Leadership Lessons from Marathon Training

The race is not always to the swift, but to those who keep on running.             

Recently, I started training for a marathon, my first marathon.  To put this in context, I’m not exactly a runner.  I am an athlete.  I play sports and have dabbled in some 10k’s and mid range triathlons, but never a full marathon.  As I’ve been training for this event, I have noticed myself drawing several comparisons to the journey of leadership.

When I first started training, I could not imagine how I would run 26 miles.  I had never run more than 10 miles at a time.  My most recent runs were in the range of 4 miles.   I started focusing so much on the end goal that I was getting in my own way of my progress as well as of my enjoyment of the progress.  There lies lesson one.  Leadership is not a sprint.

Have you ever managed a new employee that wants all the benefits, privileges and responsibilities of a position without putting in the time, and following the process of development?  Have you ever been that employee?  Have you ever been frustrated when learning something new?  Part of the growth equation requires patience.  You can’t do it all in one day and you can’t go out and run 26 miles right away.  If you try to, then there will be consequences: a pulled muscle, a strained knee, or a damaged reputation at work.  Our bodies need time to adjust.  You as a leader and learner need time for new and ever evolving leadership behaviors to feel familiar.   Focus on inputs, patiently, and the results will come.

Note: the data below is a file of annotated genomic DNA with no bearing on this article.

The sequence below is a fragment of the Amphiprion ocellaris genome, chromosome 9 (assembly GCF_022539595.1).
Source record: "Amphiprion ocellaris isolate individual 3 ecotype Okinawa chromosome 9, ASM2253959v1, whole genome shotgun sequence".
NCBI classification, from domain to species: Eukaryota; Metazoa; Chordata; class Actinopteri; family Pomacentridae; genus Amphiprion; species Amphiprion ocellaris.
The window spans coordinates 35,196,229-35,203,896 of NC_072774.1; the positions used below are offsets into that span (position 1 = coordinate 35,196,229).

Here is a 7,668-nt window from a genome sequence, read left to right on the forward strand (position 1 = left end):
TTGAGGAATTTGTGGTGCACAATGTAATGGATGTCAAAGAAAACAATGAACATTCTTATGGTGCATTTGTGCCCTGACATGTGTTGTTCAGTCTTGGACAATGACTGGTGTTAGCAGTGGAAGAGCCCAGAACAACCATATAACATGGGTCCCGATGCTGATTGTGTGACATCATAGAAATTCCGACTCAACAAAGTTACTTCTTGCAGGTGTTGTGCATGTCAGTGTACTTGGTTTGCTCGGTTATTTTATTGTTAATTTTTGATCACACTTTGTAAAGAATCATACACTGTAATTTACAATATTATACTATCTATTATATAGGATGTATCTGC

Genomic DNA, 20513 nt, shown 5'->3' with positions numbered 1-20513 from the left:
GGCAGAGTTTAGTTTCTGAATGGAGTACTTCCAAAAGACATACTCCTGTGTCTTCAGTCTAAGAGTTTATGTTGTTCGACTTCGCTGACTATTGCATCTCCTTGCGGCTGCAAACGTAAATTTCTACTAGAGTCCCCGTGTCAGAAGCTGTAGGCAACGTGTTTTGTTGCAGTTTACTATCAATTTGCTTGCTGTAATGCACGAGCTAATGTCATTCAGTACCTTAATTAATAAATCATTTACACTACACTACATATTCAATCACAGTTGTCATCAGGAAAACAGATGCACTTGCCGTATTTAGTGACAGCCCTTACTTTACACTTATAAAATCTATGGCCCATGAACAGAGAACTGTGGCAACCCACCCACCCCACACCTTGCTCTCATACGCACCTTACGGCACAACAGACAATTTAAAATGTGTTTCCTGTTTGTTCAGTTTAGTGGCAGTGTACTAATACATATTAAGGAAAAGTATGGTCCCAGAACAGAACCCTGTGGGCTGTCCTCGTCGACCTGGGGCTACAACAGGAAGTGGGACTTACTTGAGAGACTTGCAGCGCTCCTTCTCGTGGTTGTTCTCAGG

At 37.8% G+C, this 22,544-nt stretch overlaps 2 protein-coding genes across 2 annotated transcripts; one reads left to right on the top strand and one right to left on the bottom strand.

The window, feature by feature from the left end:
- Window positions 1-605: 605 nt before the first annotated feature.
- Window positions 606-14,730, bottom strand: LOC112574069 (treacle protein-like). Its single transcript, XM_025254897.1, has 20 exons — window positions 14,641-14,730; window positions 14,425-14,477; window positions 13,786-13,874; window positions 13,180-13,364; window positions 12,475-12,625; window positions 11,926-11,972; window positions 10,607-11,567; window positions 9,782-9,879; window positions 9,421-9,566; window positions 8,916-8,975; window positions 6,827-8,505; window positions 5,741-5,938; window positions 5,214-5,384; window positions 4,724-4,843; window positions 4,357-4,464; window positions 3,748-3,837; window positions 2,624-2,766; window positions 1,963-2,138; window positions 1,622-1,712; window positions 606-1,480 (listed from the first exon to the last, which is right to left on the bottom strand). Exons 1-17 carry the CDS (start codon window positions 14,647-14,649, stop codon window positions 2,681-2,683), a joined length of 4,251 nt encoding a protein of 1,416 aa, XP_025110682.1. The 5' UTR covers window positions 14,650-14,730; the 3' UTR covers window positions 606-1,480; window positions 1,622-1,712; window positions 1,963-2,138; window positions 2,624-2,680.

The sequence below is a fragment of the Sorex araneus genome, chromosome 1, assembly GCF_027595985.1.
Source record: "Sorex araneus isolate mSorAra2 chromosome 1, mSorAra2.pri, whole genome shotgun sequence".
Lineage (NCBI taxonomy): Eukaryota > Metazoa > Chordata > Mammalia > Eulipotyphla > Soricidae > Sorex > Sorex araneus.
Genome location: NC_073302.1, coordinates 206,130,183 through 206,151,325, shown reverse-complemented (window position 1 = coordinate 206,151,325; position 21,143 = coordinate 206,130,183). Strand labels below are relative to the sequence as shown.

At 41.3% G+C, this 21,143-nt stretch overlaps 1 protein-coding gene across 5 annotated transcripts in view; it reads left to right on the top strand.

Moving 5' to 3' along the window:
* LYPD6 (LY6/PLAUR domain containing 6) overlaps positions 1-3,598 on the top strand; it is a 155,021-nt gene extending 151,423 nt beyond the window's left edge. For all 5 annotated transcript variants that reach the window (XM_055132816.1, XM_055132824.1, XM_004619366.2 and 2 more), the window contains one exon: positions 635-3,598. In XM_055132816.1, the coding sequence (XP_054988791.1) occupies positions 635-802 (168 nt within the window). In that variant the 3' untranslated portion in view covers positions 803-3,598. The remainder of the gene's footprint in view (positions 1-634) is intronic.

Next, recognize the difference between temporary pain and real danger. On longer runs and after weeks of training, my body sometimes hurts.  At first, I noticed something feel tight and I would stop.   After a few weeks, I noticed that there was always something that hurt.  I was after all, training for a marathon and not out for a simple jog.  Here’s lesson two.  You’ve got to be able to deal with some temporary pain.   I’m not talking about running through a fracture or sticking with an abusive job situation.  With learning, with growing, there is some pain.  Today’s organizations go through more change in a year than previous generations did in a decade.   Along with that change will come some pain.  If we stop every time there is some pain or a set back, then we stay exactly the same.  Trying to stay the same, when the world around you is changing, is in fact quite painful and lasts much longer.  

What is your tolerance for discomfort? What is your pattern?  At the first sign of a problem, or pain in your career or organization, what does that little voice in your head tell you?  I invite you to tune into that voice, get familiar with it and your pattern.  If you can notice it, then you can drive it and not let it drive you.  This point brings me to lesson three.  Watch your mind.

Marathon training takes a great deal of time.   At first, I thought that I would load up the Walkman,.. uh, … iPod, and just disappear into three hours of music.  I actually found it distracting and not in a good way.  I was curious about what I was missing and what I was “masking” by using music.  Instead, I started tuning into my own thoughts, noticing what was going on in my head.  What were the thoughts that were contributing to a good run and what thoughts were creeping in that were not helping me get me through an 18 mile run.  I often noticed a slew of negative thoughts.  My knee hurts. I’m tired.  My feet hurt.  My body wanted me to stop.